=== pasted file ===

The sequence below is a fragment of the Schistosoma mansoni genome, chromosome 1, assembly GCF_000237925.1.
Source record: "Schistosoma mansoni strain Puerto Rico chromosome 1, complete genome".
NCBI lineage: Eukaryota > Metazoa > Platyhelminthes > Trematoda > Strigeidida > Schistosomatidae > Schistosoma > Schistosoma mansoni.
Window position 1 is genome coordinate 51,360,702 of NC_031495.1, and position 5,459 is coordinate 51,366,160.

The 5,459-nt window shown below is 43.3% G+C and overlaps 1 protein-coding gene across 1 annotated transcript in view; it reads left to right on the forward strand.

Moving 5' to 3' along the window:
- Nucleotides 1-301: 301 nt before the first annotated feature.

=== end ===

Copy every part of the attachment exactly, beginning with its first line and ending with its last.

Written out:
The sequence below is a fragment of the Schistosoma mansoni genome, chromosome 1, assembly GCF_000237925.1.
Source record: "Schistosoma mansoni strain Puerto Rico chromosome 1, complete genome".
NCBI lineage: Eukaryota > Metazoa > Platyhelminthes > Trematoda > Strigeidida > Schistosomatidae > Schistosoma > Schistosoma mansoni.
Window position 1 is genome coordinate 51,360,702 of NC_031495.1, and position 5,459 is coordinate 51,366,160.

The 5,459-nt window shown below is 43.3% G+C and overlaps 1 protein-coding gene across 1 annotated transcript in view; it reads left to right on the forward strand.

Moving 5' to 3' along the window:
- Nucleotides 1-301: 301 nt before the first annotated feature.